Wednesday, January 20, 2010

Suunto T3

I haven't reviewed products before, but I have been using a Suunto heart rate monitor for a little over two years, and thought I'd give a report on it. I have a Suunto T3, which I got in October 2007. With it, I have a heart rate sensor, a foot POD for running, a bike POD for the bike, and a PC POD for downloading the data to my computer. Suunto has now upgraded to a -c version, which has added benefits I'll cover below. But I think my experience will apply to the T3c as well.

With the T3 I have heart rate zones established, which I use and track in Training Manager Lite (Suunto), and also in Training Peaks. I generally use the autolap feature, set at one-mile intervals, which I use to benchmark and compare performance over time. There is an interval feature in the T3 which can be used to warm up, then train at set intervals, with an alarm tone sounding for each transition. For me though, the alarm is too quiet, and at a tone too high for me to hear well at all, unless I'm in a quiet room and it is near my head. I think the issue is my hearing, and not the watch.

The recent logs (fifteen most recent) are easy to call up, and I like the built-in summaries (this week, last week, and monthly going back six months). You can quickly see summaries for distances (running POD, bike POD, GPS POD) and calories. If you want more specific summaries or data, you can simply look in Training Manager Lite.

The T3 tracks calories burned, which helps assuage the guilt for eating certain things. I can't evaluate the accuracy, but I have read it may be underestimating by 10-20% (cool!).
Triathlon transition - easy to use, just quickly cycle the watch (press a button three times) and the watch picks up the foot pod and says you are running. Once the foot POD is on, it overrides the bike POD.

The training effect feature allows you to use the watch to set an intensity level target, but I tend to use it as and after workout evaluation of what I did.

Someone who works for me was shopping for a heart rate monitor, and asked me about Garmin. I told him about my experience with Suunto, after which he purchased a Suunto T3c, which has some added features, including bicycle cadence, pace data, and a button lock. I found much of this while I was helping him set up heart rate zones.

I really like this watch, and it just fuels my desire to upgrade to a newer model, either a T3c, or maybe even a T6c, which I can use to easily upload data to Training Peaks. I have been considering it for some time, but cannot justify the expense, given my T3 is working just fine. With the addition of the above features (especially the cadence and pace features), I am really tempted to upgrade. Now if I can just get the Mrs. to understand that I need this... And some Zipp race wheels... And more destination events…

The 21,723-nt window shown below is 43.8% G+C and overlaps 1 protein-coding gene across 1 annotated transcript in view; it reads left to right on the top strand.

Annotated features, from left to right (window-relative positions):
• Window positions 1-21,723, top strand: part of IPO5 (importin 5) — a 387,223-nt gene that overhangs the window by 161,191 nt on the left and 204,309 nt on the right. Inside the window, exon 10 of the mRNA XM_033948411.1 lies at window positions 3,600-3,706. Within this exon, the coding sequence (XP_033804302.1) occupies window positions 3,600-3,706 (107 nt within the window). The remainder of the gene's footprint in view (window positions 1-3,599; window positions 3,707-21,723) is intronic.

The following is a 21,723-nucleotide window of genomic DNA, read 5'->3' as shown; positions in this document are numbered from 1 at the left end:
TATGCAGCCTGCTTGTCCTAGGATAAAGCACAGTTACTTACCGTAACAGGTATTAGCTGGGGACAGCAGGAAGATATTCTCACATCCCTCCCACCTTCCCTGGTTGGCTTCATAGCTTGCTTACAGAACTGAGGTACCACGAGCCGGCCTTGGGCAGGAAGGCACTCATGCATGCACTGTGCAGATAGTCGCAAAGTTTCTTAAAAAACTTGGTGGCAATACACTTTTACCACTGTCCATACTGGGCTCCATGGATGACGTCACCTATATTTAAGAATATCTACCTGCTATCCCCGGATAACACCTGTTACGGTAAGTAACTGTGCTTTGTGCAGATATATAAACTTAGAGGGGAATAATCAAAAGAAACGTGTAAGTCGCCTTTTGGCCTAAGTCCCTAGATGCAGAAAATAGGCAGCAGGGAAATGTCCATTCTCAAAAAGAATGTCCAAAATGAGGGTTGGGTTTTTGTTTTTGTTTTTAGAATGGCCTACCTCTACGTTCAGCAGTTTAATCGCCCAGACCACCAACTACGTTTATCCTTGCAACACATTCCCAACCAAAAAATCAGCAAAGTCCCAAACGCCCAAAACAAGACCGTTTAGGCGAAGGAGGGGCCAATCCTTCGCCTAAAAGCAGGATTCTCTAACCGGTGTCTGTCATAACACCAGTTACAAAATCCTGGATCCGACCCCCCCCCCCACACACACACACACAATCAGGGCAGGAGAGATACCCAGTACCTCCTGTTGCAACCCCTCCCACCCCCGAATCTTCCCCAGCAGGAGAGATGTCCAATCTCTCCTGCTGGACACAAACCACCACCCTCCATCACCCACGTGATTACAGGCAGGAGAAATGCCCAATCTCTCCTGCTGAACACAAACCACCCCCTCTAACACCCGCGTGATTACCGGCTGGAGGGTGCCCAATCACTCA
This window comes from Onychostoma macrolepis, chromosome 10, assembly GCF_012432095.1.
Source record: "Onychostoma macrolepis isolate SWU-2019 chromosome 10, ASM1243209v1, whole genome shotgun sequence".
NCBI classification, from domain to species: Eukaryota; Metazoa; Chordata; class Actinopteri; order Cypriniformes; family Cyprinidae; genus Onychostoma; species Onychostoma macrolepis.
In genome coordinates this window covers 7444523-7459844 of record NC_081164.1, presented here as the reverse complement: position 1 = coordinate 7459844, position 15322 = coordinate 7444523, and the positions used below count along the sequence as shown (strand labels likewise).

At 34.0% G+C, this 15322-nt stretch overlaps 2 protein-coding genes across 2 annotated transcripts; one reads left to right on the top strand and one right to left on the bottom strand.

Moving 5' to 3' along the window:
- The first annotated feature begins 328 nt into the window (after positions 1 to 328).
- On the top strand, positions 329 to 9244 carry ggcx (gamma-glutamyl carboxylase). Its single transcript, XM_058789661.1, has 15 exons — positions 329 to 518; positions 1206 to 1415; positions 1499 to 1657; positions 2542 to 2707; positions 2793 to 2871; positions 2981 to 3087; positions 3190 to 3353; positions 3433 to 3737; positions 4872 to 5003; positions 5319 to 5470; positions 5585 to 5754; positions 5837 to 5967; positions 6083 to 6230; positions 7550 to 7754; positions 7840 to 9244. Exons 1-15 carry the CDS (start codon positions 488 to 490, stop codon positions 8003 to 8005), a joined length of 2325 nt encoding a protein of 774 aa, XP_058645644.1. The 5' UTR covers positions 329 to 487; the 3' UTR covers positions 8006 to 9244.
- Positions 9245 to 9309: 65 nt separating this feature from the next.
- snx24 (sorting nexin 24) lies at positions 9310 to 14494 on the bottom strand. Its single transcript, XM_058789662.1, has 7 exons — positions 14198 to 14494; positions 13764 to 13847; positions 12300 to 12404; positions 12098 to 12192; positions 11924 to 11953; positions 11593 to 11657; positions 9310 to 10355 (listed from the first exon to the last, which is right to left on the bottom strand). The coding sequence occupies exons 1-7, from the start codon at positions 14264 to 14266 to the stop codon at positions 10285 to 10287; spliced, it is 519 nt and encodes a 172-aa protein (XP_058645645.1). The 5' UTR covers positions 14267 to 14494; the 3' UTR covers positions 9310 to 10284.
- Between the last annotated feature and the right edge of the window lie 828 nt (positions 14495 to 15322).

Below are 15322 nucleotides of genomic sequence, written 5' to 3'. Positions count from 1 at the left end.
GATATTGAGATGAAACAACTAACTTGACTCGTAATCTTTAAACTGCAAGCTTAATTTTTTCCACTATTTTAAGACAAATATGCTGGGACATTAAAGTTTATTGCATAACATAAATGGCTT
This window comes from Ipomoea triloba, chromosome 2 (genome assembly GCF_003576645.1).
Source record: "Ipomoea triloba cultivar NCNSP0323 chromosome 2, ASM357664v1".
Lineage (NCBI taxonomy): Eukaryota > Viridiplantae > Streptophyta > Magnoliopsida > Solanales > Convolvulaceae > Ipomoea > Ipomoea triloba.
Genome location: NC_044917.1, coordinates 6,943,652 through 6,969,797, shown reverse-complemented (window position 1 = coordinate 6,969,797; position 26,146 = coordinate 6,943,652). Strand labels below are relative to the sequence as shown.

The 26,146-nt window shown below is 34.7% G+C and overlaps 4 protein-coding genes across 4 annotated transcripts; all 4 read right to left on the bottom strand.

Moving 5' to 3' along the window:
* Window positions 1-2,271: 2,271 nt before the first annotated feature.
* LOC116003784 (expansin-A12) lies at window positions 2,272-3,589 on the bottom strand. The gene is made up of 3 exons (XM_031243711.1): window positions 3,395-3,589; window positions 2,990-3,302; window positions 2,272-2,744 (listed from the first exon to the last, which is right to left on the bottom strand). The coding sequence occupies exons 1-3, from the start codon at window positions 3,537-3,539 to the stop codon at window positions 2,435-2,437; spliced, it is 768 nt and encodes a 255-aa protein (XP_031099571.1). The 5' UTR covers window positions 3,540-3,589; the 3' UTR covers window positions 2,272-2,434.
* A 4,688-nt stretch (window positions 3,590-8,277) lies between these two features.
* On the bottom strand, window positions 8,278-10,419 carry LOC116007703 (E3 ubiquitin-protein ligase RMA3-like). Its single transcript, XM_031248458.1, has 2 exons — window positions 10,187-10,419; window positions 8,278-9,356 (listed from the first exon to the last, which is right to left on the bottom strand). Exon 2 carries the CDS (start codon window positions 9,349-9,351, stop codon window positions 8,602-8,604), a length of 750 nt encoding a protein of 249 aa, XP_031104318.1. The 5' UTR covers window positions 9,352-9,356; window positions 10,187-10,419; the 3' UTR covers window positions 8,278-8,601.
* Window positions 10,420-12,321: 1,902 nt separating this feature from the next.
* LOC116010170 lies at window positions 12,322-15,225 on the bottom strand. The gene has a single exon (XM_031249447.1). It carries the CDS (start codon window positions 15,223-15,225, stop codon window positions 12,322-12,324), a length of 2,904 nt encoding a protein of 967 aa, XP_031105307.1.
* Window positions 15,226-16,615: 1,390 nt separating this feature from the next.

Battery life - I usually don't wait for things to stop working, though I have found the shoe POD battery (AAA) gives me little warning before the battery is too weak (the light blinks quickly meaning change battery NOW). The HRM and watch use a CR2032 (conveniently available in two-packs at Wal-Mart). For me, I change the watch battery after every other HRM battery change. It may be premature, but I do this a couple of weeks before my spring and fall marathons, as I don't want to find out about battery life at that time.

HRM - The strap is comfortable, and clean-up is simple (I rinse the unit and strap in the shower, and wash the strap in the machine with my workout gear when I do laundry). As for accuracy, my great uncle was looking for a HRM that he could use in addition to a tabletop unit he has been using for many years (he has had heart surgery). We compared the results and they were the same, giving some validation to the accuracy. I have used this indoor at a gym, and at every race, including some very large races (Big Sur marathon), and with the many other HRMs around, never had an issue with interference.

Foot pod - over 2000 miles accurate (compared to G-Map), recalibrate with new shoes, maybe once halfway through shoe life (200 miles), marathon showed 26.5 miles, accuracy issues when running strides, or other intervals with unusual strides.

Bike pod - accurate, compared to G-map. Turns on automatically. Really nothing to say, other than it works, and is nearly transparent.

GPS POD - I do not have this item, as I have both shoe and bike PODs. I considered it, but it seemed redundant. Additionally, I don't think these types of GPS units are as accurate or responsive for this purpose (I base this on performance of friend's Garmin GPS).

Training Manager Lite - Very easy to use. Simply plug in the PC POD (USB) and press a button on the watch. It will download in less than a minute, after which you can name the workouts, make notes, and analyze the data. The detailed graphs are good visual representations of the workouts, but it's important that you either have the Autolap feature on, or you manually hit the lap button.

Warranty - My heart rate sensor started acting strange (giving strange readings, then jumping to normal). I sent it in for repair, and it was replaced under warranty. It took a few weeks to get the replacement, but I was very happy to have a replacement and pleased with the process with Suunto.

1 comment:

Big Ben said...

What's wrong with the old timex's

They took a lickin' and kept on tickin'